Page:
Laws and Rules for Sweepstakes in South Carolina
First, it helps to understand the difference between a sweepstakes, contest and lottery. In a sweepstakes, winners are chosen randomly from all participants. In a contest, the winners’ entries are usually judged and are based on a skill or criteria. In a lottery, winners are chosen at random, but in order to enter, the participant must pay. A payment is called a consideration. Only states can hold lotteries, so all private lotteries are illegal.
To avoid being classified as an illegal lottery in any state, your promotion can only have 2 of these 3 elements: prize, chance and consideration. Keep in mind, consideration can mean anything of value, including a fee or even a significant effort (i.e., time spent shooting/submitting a photo, etc.)
Here are possible combinations:
- Prize + consideration + chance = illegal lottery or gambling
- Prize + consideration = legal contest (in most jurisdictions)
- Prize + chance = legal sweepstakes
All sweepstakes in the United States must meet the following regulations:
- No purchase necessary. You can enter the sweepstakes without buying a product or service.
- Winners are required to pay taxes on prizes they win.
Sweepstakes are regulated nationally and by state by the following organizations:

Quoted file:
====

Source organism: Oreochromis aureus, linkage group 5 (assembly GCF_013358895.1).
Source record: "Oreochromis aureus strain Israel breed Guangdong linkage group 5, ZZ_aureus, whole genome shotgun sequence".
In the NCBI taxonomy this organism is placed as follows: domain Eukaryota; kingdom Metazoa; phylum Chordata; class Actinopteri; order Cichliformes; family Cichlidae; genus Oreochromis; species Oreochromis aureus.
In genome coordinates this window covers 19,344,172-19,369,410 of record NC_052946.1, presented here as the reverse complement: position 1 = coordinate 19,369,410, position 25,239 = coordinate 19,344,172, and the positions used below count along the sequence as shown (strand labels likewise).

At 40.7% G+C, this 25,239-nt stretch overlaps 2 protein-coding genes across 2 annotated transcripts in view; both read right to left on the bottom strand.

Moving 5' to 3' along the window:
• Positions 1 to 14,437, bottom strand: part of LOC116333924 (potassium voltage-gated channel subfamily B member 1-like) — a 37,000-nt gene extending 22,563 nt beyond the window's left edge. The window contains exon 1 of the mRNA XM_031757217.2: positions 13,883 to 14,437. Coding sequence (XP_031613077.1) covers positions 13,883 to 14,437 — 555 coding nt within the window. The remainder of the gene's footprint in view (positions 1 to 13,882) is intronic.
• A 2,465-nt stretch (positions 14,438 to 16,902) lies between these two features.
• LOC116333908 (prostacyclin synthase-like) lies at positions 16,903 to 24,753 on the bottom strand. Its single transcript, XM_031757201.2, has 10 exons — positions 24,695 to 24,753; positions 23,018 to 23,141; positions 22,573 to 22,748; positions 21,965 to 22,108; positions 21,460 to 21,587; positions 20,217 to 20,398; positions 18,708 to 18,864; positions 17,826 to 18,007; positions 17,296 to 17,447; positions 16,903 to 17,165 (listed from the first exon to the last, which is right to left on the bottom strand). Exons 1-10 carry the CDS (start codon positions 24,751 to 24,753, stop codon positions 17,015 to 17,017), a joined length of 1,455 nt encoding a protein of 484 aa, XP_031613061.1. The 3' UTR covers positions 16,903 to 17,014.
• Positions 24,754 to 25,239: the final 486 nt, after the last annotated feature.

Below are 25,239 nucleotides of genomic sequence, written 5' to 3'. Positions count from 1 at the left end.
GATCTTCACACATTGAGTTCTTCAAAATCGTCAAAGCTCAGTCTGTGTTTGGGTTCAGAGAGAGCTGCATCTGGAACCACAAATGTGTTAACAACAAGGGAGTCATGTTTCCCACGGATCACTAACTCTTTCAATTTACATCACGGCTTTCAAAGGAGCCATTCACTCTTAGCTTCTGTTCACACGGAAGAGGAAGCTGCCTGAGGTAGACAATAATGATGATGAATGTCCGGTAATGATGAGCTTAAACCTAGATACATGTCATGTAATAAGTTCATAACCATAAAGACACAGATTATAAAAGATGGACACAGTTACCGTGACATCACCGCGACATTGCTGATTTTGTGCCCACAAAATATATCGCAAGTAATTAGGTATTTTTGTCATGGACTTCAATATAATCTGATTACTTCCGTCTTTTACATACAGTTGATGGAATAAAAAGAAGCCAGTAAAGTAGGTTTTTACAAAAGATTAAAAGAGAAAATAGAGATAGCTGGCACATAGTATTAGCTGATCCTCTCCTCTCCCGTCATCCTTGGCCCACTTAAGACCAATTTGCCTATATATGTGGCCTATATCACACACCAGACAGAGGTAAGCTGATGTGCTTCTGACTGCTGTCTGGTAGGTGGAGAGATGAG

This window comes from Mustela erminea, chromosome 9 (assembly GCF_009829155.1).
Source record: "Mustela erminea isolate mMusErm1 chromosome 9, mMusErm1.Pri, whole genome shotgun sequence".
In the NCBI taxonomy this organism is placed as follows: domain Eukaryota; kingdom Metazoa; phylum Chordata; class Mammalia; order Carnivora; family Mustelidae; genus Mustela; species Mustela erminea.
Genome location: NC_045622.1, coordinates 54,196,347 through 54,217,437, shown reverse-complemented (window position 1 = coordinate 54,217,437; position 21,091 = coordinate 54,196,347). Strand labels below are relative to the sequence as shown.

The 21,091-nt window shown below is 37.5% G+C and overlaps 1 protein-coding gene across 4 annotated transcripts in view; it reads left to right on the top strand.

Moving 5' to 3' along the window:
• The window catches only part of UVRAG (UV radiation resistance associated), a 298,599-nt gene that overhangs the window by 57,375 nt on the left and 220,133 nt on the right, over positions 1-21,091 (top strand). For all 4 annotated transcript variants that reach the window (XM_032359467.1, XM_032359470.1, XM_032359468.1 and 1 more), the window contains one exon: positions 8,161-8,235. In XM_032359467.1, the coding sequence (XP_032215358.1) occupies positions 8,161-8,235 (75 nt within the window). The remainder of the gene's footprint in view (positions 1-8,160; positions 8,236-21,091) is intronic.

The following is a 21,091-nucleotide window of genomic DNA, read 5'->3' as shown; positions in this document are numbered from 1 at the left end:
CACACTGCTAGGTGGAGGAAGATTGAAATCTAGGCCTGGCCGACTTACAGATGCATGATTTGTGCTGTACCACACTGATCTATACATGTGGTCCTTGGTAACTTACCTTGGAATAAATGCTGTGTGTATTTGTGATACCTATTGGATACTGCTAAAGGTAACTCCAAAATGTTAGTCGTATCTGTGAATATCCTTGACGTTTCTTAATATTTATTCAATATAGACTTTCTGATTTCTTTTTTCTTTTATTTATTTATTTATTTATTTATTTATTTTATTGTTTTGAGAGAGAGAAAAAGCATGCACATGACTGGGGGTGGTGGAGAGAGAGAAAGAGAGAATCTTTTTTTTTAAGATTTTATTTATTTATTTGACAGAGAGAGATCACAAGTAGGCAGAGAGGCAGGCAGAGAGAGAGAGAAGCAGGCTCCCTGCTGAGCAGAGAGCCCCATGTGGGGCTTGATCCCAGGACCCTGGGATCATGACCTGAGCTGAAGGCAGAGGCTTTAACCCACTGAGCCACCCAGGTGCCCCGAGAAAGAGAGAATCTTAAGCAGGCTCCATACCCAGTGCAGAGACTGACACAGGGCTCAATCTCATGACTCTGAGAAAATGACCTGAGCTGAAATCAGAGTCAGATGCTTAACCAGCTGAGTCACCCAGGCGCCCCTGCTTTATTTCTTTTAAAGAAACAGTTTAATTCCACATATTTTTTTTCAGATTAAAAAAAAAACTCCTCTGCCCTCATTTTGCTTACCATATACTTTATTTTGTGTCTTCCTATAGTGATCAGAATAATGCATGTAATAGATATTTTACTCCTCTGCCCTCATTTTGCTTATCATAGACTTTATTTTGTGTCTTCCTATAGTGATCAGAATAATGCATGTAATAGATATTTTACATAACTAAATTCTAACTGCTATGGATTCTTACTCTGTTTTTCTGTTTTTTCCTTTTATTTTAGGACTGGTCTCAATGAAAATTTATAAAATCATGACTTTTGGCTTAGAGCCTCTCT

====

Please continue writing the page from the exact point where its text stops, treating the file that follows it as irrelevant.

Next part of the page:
- Federal Trade Commission (FTC)
- Federal Communications Commission (FCC)
- United States Postal Service (USPS)
- United States Department of Justice (DOJ)
State Specific Sweepstakes & Contest Laws
Besides federal considerations, every state has its own specifics laws regarding sweepstakes and contests.
Awarding prizes in South Carolina must be done within 10 days of the announcement and at no expense to the winner. Winners also can’t be asked to attend a seminar or sales presentation to claim a prize.
Contests: are allowed as long as the sponsor awards the prize based on skill and not chance.
Sweepstakes: are allowed as long as the sponsor awards the prize based on chance.
Prize Promotion Laws- South Carolina Prizes and Gift Act
- South Carolina requires that sponsors of sweepstakes or contests provide disclosures and further information about the promotion and prizes (i.e. Official Rules) offered. There are specific statutory requirements for placement, font, and wording of the disclosures when a company combines a promotion with a sales campaign.
- South Carolina prize promotion law prohibits deceptive practices such as simulated checks or charging for excessively for shipping and handling of prizes.
- If a sponsor represents that a person has won a prize or gift, the sponsor must deliver that prize within 10 days and without any expense to the recipient.
Prize Promotion Laws- South Carolina Prizes and Gift Act - Telemarketing
- South Carolina has additional restrictions and disclaimer requirements for prize promotions offered as part of a telemarketing sales campaign and disclose the rules to the consumer or participant.
Legal Review Criteria: Uncertain.
Note: the information above is for informational purposes only and should not be construed as legal advice. Sweepstakes and Contest promotional laws change and the above may not reflect the must current laws.